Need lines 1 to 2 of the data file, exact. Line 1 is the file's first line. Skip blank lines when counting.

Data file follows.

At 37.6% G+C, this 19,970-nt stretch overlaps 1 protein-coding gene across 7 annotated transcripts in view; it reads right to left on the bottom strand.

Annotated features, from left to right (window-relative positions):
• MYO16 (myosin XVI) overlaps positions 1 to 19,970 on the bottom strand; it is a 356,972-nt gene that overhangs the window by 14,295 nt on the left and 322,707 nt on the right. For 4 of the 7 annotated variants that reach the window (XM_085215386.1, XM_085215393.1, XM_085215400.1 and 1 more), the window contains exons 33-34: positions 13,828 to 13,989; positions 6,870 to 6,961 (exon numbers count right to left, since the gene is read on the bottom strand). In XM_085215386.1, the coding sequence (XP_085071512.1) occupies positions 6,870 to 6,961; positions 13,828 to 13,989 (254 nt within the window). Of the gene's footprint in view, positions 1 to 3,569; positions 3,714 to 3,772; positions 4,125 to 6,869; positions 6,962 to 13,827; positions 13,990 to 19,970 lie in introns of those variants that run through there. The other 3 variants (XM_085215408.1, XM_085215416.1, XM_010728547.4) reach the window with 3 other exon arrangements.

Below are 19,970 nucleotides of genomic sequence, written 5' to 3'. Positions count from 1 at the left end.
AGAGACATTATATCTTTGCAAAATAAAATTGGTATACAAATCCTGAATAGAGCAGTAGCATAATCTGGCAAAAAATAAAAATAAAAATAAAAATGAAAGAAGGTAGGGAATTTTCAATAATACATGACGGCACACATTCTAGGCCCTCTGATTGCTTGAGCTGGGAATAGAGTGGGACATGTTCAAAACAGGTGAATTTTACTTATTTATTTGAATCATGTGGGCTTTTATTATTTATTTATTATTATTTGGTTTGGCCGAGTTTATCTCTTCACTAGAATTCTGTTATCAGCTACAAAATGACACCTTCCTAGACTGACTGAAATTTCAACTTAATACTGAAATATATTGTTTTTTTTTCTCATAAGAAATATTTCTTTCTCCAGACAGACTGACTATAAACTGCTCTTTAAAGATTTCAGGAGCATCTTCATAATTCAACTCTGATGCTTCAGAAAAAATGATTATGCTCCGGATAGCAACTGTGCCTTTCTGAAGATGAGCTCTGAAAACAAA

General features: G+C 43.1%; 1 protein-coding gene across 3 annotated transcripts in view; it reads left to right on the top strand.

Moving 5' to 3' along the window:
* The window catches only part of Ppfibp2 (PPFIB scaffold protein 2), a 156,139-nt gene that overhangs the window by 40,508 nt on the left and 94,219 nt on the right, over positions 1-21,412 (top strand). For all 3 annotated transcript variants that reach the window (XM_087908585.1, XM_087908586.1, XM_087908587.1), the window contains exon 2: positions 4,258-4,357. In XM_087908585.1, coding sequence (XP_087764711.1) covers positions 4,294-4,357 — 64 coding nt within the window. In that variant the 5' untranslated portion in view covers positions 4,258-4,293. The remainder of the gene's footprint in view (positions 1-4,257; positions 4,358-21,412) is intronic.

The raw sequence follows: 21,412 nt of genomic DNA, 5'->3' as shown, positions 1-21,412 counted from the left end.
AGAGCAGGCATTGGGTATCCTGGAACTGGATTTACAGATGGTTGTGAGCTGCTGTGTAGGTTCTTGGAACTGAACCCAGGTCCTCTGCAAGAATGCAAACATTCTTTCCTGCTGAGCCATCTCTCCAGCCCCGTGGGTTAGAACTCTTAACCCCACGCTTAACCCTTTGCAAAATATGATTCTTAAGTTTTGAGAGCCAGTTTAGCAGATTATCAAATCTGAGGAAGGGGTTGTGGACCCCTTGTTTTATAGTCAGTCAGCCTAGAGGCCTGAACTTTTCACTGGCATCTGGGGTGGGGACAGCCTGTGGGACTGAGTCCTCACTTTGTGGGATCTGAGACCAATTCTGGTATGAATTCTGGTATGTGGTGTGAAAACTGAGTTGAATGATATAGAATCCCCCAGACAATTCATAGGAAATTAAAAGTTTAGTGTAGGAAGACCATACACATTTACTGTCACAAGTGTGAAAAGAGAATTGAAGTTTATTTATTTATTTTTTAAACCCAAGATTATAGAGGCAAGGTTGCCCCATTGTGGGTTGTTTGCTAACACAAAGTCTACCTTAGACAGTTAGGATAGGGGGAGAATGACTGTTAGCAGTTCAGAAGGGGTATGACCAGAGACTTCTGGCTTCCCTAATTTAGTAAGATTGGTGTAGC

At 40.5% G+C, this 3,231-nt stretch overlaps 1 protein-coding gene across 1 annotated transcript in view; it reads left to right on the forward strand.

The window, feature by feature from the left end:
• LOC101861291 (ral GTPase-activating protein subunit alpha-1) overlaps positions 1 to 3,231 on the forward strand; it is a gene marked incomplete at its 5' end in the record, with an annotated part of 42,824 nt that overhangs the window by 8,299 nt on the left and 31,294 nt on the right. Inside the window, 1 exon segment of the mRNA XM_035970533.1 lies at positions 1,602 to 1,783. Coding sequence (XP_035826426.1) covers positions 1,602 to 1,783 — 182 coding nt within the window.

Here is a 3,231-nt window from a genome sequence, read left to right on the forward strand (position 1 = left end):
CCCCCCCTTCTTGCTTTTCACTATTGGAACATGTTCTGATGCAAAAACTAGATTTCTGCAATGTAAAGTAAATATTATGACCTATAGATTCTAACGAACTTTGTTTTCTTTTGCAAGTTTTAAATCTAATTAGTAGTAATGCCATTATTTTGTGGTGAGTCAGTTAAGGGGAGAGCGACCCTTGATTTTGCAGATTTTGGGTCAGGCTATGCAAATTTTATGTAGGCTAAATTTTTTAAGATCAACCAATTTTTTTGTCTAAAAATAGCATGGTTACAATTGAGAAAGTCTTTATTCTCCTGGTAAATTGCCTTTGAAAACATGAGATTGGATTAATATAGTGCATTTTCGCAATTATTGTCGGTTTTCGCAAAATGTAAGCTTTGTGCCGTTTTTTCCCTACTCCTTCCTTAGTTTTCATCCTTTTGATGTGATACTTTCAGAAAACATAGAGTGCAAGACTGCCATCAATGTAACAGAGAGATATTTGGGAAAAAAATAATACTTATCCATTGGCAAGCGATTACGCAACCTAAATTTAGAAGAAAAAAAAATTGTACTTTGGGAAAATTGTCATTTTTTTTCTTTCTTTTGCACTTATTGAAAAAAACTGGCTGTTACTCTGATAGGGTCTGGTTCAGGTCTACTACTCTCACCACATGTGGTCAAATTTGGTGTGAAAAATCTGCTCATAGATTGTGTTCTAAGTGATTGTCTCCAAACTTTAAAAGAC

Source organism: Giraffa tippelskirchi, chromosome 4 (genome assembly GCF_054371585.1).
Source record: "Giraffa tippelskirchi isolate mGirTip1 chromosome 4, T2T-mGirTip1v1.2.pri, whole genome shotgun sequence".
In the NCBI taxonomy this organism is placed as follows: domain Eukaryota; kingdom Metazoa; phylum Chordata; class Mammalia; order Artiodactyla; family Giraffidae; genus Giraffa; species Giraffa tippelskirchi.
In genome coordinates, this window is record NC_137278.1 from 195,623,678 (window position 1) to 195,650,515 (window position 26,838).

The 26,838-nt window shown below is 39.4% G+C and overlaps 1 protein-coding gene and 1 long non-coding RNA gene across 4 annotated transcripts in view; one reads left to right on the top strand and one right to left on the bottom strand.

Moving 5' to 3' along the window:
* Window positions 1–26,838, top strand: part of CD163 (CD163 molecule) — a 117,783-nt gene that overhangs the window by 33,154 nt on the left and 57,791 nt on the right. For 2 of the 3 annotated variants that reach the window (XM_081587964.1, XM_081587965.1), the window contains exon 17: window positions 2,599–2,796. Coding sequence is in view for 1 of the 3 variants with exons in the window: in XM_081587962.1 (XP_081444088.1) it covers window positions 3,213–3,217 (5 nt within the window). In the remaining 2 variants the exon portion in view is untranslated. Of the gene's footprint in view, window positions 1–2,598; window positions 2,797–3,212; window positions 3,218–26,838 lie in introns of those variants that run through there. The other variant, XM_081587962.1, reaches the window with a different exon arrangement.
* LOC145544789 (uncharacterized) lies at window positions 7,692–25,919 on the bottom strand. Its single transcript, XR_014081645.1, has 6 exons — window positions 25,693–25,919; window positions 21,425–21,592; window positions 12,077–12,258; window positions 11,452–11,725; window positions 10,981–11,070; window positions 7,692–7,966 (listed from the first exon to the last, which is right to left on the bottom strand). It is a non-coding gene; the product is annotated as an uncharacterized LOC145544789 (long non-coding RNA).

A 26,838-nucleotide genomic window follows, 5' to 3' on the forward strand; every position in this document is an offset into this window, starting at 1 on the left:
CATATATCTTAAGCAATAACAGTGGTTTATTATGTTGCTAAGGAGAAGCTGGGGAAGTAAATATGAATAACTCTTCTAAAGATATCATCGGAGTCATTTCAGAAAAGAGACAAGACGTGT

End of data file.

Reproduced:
At 37.6% G+C, this 19,970-nt stretch overlaps 1 protein-coding gene across 7 annotated transcripts in view; it reads right to left on the bottom strand.

Annotated features, from left to right (window-relative positions):